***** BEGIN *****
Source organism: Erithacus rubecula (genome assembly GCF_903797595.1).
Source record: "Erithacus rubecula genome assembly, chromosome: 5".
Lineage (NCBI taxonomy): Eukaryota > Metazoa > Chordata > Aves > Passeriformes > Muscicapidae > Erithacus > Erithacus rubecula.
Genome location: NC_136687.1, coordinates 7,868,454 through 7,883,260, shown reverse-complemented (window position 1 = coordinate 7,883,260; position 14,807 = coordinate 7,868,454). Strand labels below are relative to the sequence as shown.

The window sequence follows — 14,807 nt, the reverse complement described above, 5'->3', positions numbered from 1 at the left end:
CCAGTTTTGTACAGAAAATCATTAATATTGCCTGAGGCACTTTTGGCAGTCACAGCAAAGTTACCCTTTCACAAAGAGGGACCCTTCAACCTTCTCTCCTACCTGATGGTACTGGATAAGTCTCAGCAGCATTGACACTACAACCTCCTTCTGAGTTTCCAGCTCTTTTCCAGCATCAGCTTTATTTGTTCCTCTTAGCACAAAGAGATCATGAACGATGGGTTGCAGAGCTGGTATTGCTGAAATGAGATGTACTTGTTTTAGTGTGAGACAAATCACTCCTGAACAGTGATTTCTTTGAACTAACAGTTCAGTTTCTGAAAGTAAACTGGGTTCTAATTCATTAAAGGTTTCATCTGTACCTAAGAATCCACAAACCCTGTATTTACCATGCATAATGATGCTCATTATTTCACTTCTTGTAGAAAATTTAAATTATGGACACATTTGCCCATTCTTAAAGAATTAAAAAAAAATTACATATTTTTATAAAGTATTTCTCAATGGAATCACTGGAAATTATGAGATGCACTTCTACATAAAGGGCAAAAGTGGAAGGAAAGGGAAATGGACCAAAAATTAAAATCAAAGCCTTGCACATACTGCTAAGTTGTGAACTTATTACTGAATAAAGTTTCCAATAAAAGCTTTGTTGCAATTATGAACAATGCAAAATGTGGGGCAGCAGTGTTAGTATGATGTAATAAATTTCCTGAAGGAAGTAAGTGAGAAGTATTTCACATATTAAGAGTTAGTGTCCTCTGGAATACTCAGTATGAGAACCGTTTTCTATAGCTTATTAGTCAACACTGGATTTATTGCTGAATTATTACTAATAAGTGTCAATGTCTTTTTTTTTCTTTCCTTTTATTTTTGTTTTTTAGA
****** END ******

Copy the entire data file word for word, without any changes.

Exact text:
Source organism: Erithacus rubecula (genome assembly GCF_903797595.1).
Source record: "Erithacus rubecula genome assembly, chromosome: 5".
Lineage (NCBI taxonomy): Eukaryota > Metazoa > Chordata > Aves > Passeriformes > Muscicapidae > Erithacus > Erithacus rubecula.
Genome location: NC_136687.1, coordinates 7,868,454 through 7,883,260, shown reverse-complemented (window position 1 = coordinate 7,883,260; position 14,807 = coordinate 7,868,454). Strand labels below are relative to the sequence as shown.

The window sequence follows — 14,807 nt, the reverse complement described above, 5'->3', positions numbered from 1 at the left end:
CCAGTTTTGTACAGAAAATCATTAATATTGCCTGAGGCACTTTTGGCAGTCACAGCAAAGTTACCCTTTCACAAAGAGGGACCCTTCAACCTTCTCTCCTACCTGATGGTACTGGATAAGTCTCAGCAGCATTGACACTACAACCTCCTTCTGAGTTTCCAGCTCTTTTCCAGCATCAGCTTTATTTGTTCCTCTTAGCACAAAGAGATCATGAACGATGGGTTGCAGAGCTGGTATTGCTGAAATGAGATGTACTTGTTTTAGTGTGAGACAAATCACTCCTGAACAGTGATTTCTTTGAACTAACAGTTCAGTTTCTGAAAGTAAACTGGGTTCTAATTCATTAAAGGTTTCATCTGTACCTAAGAATCCACAAACCCTGTATTTACCATGCATAATGATGCTCATTATTTCACTTCTTGTAGAAAATTTAAATTATGGACACATTTGCCCATTCTTAAAGAATTAAAAAAAAATTACATATTTTTATAAAGTATTTCTCAATGGAATCACTGGAAATTATGAGATGCACTTCTACATAAAGGGCAAAAGTGGAAGGAAAGGGAAATGGACCAAAAATTAAAATCAAAGCCTTGCACATACTGCTAAGTTGTGAACTTATTACTGAATAAAGTTTCCAATAAAAGCTTTGTTGCAATTATGAACAATGCAAAATGTGGGGCAGCAGTGTTAGTATGATGTAATAAATTTCCTGAAGGAAGTAAGTGAGAAGTATTTCACATATTAAGAGTTAGTGTCCTCTGGAATACTCAGTATGAGAACCGTTTTCTATAGCTTATTAGTCAACACTGGATTTATTGCTGAATTATTACTAATAAGTGTCAATGTCTTTTTTTTTCTTTCCTTTTATTTTTGTTTTTTAGA